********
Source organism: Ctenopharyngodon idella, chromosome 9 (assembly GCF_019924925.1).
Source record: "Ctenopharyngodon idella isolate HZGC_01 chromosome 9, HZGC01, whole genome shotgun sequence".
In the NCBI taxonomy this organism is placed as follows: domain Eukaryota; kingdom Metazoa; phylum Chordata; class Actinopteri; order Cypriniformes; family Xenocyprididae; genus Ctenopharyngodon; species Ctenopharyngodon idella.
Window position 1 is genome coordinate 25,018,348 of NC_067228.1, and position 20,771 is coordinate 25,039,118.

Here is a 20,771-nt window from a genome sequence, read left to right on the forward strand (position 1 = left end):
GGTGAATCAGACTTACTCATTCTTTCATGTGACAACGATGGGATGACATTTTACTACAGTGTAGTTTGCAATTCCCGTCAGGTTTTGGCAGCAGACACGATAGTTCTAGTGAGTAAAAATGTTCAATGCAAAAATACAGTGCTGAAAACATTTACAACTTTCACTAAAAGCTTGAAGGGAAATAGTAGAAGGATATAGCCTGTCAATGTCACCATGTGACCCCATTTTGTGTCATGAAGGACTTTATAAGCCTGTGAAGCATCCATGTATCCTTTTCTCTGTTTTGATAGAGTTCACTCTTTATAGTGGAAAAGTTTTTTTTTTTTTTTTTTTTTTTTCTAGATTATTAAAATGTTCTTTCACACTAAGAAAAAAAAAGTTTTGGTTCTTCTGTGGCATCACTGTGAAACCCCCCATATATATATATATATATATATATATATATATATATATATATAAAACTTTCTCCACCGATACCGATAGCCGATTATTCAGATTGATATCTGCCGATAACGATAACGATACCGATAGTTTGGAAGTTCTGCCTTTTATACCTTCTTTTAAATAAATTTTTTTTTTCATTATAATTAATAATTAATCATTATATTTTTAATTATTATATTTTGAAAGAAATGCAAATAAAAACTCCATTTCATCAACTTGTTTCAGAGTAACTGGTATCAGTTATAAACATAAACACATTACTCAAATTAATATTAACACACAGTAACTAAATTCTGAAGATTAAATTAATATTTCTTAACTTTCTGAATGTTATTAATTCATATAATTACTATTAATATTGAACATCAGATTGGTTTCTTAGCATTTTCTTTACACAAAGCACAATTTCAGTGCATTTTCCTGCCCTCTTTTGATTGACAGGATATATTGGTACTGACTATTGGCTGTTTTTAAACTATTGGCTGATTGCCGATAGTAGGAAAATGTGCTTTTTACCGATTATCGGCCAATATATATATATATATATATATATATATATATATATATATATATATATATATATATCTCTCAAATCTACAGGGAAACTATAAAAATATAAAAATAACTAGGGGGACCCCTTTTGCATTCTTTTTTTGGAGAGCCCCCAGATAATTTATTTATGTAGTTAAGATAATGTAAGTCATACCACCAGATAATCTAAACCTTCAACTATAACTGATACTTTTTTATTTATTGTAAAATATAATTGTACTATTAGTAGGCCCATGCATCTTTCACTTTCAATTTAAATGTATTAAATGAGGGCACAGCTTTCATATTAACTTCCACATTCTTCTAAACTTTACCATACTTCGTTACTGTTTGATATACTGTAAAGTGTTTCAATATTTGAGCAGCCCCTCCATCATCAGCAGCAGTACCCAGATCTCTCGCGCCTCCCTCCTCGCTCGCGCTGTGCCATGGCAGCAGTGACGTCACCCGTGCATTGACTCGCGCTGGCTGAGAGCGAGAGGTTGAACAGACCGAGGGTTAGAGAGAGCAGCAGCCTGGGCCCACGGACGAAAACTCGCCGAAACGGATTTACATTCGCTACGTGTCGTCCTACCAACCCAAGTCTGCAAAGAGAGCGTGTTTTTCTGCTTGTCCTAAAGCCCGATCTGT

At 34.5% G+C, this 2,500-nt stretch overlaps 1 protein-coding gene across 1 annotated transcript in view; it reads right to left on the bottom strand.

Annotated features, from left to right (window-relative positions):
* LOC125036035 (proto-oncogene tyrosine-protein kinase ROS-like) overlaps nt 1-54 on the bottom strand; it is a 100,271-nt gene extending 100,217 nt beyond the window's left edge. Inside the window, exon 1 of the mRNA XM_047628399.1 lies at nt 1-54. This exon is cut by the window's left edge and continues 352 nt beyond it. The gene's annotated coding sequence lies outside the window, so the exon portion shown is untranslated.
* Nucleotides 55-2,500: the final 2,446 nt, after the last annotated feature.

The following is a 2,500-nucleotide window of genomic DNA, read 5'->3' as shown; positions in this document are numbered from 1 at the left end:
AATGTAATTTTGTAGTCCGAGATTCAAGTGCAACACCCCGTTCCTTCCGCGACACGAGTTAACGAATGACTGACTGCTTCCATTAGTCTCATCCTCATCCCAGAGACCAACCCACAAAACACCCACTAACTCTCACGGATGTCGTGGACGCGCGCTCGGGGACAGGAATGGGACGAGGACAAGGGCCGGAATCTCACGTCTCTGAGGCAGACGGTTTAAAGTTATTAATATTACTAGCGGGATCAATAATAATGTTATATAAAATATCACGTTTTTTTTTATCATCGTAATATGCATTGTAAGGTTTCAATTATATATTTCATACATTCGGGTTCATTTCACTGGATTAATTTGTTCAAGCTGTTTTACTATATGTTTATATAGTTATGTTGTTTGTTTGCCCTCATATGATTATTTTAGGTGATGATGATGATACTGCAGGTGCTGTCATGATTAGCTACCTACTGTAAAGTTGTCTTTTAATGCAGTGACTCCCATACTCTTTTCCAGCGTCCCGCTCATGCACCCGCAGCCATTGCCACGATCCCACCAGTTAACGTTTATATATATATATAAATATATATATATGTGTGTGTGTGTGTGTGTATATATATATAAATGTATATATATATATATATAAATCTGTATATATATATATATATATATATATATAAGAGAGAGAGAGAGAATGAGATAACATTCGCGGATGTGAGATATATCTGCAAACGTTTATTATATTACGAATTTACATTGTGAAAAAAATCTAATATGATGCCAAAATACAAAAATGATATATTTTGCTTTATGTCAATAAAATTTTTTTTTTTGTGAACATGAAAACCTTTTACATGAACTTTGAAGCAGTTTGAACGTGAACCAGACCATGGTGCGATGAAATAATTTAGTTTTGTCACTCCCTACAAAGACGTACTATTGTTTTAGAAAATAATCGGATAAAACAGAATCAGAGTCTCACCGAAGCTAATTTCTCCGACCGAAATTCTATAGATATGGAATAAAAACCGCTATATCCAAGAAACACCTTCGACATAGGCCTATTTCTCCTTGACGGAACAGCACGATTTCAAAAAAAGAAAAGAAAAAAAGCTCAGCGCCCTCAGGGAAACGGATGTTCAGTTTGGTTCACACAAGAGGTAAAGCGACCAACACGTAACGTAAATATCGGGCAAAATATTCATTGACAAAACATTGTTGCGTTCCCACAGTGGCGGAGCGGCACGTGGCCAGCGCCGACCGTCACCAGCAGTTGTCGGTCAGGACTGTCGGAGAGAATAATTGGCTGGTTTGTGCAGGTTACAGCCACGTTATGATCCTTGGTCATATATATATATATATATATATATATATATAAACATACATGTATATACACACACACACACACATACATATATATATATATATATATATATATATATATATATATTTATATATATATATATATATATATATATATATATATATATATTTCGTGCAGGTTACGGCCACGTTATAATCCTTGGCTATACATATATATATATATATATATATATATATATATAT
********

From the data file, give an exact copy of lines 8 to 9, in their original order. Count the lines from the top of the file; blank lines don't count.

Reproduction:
Annotated features, from left to right (window-relative positions):
* LOC125036035 (proto-oncogene tyrosine-protein kinase ROS-like) overlaps nt 1-54 on the bottom strand; it is a 100,271-nt gene extending 100,217 nt beyond the window's left edge. Inside the window, exon 1 of the mRNA XM_047628399.1 lies at nt 1-54. This exon is cut by the window's left edge and continues 352 nt beyond it. The gene's annotated coding sequence lies outside the window, so the exon portion shown is untranslated.